The image was shown under a glass screen coated with stannic oxide to make it electrically conducting. Through circuitry based on the Wheatstone Bridge principle, pecks on the glass were translated into distance right and left and up and down from the center lines.

The target was moved by a small mirror controlled by a servo. The control circuits were such that if the pigeon stopped tracking, the target image would drift rapidly away from the center of the screen. This forced the pigeon to correct not only his own pecking errors, but those introduced by the yawing of the missile. It turned out that 55.3 per cent of the runs made were successful–that is, the pigeons were able to keep the target image on their screens for the duration of more than half their flights.

If pigeon guidance did not get very far in the Navy, it did have one valuable offshoot. The electrically conducting glass was later used in many radar displays. (ELECTRONIC DESIGN, November 25, 1959, p. 16)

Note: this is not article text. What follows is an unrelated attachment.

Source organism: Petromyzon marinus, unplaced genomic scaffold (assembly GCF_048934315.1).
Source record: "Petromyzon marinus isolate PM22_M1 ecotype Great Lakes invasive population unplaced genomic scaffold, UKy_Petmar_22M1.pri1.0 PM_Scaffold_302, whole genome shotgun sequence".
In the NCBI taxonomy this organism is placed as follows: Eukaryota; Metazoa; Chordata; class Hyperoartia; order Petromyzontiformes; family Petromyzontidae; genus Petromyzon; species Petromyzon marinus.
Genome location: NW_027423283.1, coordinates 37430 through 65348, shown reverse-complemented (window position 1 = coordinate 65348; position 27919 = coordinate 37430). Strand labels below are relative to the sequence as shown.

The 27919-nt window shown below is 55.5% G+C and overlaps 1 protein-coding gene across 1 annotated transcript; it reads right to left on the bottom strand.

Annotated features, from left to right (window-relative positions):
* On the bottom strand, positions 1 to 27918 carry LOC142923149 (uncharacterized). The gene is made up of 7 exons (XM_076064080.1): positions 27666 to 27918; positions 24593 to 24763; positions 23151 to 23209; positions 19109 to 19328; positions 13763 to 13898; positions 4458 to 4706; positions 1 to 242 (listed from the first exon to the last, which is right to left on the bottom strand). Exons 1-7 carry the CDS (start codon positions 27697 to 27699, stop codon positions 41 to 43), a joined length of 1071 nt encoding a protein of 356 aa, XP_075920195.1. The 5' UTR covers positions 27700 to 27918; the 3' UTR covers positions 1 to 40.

The demonstrator nose-cone now in the National Museum of American History.

The nose cone was to be used on a glide bomb named PELICAN. (See here for further reference to glide bombs)

 


See pdf below on Animal Guidance Systems including ORCON. 

Source: Electronics Australia Jan 1972 reprint from Electronics World December 1971.

Source: New Scientist 8 Oct 1959.

Source: Toledo Blade 11 Oct 1959.

Source: Cumulatve Record : Pigeons in a Pelican by B.F. Skinner.

Further images can be found in the above pdf.


Footnote:

From Correspondence from Ronald C. McConnell, Ph.D.
Bell Labs retired, APL-JHU alumnus

mentions "George Carlton's "pigeon-pecking missile guidance project in the late 1940s. George headed the APL robot project 20 years later."